While this tale may be apocryphal, there’s no doubt that Old Anse was famous as an Indian killer. He’d been serving in the Civil War as a wagonmaster, with his two sons, George and Charles, in tow. When word of the uprising reached them, Anse promptly packed up and returned to Minnesota to fight, serving as a valuable leader.
One tale is recounted in the History of St. Croix County by a fellow member of Company C. The Eighth Regiment had reached the Badlands, and the soldiers had run out of water. However, they did have whiskey. A group of Dakota were firing at them from wooded cover nearby, and this frustrated a drunken Anson Northrup, who begged the lieutenant to give him a detail to “annihilate every damned Indian skulking there…” The lieutenant refused, calling it too hazardous.
Now Ans was by nature a fighter under any and all circumstances, and when inflamed by liquor he was daring even to the extreme of recklessness.
“Then I will do it alone,” he shouted and turning his horse, he rode away down the hill full tilt at the enemy. His oldest son was present, vainly endeavoring to dissuade his father from such a foolhardy attack. Seeing the old veteran ride away, young Northrup decided to accompany him and dashed down the descent in close pursuit. That they would both be slaughtered nobody entertained a doubt, but in due time they appeared, Ans swinging the scalp of an Indian over his head and shouting loud paeans of victory.
In the summer of 1869, Anson Northrup had just purchased General Sargent’s large cottage on the Duluth hillside for his family, and he along with his two oldest sons were working on the railroad. Their reputation for being a “hard-boiled” bunch—even to the point of being casually called a “gang”—followed them. George, older than Charles by two years, always had his little brother’s back. They were now in their late twenties, and working hard under the tutelage of their tough old man, just as they always had.
William S. Stokley was not part of Philadelphia’s hereditary elite, but he did have powerful and rich allies in his successful political career. In 1869, he had been a vocal leader on the city council for nine years, and now acted as its president. His reputation was built around being a “law and order” man in the face of gang chaos on the city streets. As a gushing later account of his political career explained,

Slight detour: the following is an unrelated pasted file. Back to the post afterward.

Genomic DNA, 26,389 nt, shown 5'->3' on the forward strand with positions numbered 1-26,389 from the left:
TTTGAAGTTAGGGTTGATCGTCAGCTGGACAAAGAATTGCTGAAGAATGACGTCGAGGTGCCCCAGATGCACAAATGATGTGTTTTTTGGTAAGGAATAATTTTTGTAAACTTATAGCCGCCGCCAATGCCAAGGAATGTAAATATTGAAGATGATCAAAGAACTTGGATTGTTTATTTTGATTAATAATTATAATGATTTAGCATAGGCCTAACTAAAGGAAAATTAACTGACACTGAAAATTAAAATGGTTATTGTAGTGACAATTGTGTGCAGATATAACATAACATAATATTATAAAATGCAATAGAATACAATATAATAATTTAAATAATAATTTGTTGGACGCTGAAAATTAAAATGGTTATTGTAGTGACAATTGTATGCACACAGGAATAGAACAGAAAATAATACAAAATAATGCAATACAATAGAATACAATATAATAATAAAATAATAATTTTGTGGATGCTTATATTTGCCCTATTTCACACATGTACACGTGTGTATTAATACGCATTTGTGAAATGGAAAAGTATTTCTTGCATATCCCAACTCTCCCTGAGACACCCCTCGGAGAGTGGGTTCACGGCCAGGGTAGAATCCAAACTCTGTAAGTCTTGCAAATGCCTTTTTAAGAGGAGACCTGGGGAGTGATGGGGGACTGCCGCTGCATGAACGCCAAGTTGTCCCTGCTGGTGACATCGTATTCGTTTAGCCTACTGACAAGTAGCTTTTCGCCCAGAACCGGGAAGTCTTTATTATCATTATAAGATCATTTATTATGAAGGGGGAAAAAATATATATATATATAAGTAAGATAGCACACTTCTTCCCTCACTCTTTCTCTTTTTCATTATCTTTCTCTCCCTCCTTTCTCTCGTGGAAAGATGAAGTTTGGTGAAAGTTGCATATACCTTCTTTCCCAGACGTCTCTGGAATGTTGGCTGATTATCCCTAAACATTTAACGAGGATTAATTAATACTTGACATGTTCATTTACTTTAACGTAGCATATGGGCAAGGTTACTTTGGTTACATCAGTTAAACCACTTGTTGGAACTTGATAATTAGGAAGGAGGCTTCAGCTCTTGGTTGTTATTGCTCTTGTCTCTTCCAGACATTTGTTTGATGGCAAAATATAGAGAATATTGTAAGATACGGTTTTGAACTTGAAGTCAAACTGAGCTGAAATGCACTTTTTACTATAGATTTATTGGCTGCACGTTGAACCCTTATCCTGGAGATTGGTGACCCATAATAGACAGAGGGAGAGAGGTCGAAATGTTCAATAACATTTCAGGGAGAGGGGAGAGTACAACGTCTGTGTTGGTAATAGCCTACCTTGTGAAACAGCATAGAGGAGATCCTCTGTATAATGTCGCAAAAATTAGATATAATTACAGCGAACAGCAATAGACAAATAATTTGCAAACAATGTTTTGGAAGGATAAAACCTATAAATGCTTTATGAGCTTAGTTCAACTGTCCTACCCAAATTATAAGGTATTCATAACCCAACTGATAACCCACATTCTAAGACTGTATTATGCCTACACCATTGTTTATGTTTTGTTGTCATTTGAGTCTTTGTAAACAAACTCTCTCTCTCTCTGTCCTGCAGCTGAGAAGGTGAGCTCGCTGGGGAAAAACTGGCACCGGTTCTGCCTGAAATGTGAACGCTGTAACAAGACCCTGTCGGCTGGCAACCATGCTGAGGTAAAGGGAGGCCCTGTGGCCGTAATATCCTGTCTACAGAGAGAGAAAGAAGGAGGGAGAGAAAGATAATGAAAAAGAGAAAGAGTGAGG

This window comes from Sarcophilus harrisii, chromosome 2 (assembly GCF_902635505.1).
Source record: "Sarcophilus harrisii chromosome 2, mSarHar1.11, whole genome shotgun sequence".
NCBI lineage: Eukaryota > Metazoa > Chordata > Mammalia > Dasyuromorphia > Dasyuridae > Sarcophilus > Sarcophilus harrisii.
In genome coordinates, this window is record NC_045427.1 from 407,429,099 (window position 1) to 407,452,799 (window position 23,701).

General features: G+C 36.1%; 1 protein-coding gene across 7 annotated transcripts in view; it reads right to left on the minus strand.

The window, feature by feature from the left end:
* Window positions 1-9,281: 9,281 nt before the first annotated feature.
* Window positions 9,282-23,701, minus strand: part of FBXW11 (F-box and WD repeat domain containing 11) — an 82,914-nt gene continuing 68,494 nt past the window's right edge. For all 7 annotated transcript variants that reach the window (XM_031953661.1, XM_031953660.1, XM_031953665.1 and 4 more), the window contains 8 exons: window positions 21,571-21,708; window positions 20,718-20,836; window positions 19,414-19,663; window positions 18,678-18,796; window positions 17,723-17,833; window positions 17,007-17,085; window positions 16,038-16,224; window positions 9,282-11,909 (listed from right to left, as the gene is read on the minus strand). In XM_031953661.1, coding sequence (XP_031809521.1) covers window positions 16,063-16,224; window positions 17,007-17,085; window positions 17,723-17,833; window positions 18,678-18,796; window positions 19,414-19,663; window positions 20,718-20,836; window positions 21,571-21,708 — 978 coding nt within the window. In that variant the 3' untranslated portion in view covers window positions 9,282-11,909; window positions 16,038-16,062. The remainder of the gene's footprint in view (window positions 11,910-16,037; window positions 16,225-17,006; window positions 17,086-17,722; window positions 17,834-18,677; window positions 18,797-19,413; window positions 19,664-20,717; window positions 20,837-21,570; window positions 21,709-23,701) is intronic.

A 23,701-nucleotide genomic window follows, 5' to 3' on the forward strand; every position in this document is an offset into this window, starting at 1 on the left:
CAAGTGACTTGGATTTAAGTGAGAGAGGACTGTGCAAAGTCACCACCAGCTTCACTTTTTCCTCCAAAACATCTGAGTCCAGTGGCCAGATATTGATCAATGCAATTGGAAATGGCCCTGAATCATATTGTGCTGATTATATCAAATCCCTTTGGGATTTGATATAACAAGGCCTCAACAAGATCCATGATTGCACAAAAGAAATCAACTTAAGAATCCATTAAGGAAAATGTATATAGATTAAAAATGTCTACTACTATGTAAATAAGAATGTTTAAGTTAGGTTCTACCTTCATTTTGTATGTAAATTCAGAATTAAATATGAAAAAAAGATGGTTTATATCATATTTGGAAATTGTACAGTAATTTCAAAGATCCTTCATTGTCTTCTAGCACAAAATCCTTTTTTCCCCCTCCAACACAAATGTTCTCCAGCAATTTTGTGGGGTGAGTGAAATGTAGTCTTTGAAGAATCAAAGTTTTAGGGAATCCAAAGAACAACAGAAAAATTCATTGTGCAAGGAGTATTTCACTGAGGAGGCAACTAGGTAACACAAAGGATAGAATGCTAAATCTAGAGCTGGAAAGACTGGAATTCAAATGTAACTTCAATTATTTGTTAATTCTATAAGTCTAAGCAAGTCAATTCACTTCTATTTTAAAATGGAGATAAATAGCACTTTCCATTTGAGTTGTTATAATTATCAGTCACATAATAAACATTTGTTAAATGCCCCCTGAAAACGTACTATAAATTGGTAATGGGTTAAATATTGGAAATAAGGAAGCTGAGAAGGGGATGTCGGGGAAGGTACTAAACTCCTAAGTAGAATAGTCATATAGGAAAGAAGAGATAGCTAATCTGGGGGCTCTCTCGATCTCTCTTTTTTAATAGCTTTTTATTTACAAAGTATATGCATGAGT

“All grades of thieves, from the sneak to the highwayman, were allowed to ply their vocations without fear of punishment. Riots were of frequent occurrence and alarming fatality. Elections, in many of the wards, were a mere farce. Plunderers and blackmailers, roughs and rowdies, masqueraded as policemen; and often openly instigated and assisted their less favored pals, in breaking peacefully-disposed citizens’ heads, or into their houses, instead of being a terror to evil-doers, they were a scourge to law-abiding people…”
Big city life in America in those days was marked by police and firefighter corruption and favoritism, and large-scale graft over utilities and other fledgling necessities. Though Stokley had a reputation for being a clean-up man, there’s an undertone in the history books hinting he was by no means clean himself. Then, as now, politics was more about the show than the product.
Behind the scenes, Stokely was building a campaign for mayor of the City of Brotherly Love. It didn’t hurt that he had been appointed as the Assessor of Internal Revenue by President Ulysses S. Grant and also operated as the Director of Public Safety. He was a Republican on the rise.
In the summer of 1869, Stokely’s son Thomas had reached the age of 22, and decided to have himself a little adventure by heading to Duluth and working in the building trades. He had broken both his thigh-bones in childhood, and therefore walked a little stiffly. He didn’t dress like a common workingman, but always wore a fine frock coat.
Click on “2” for the rest of the story….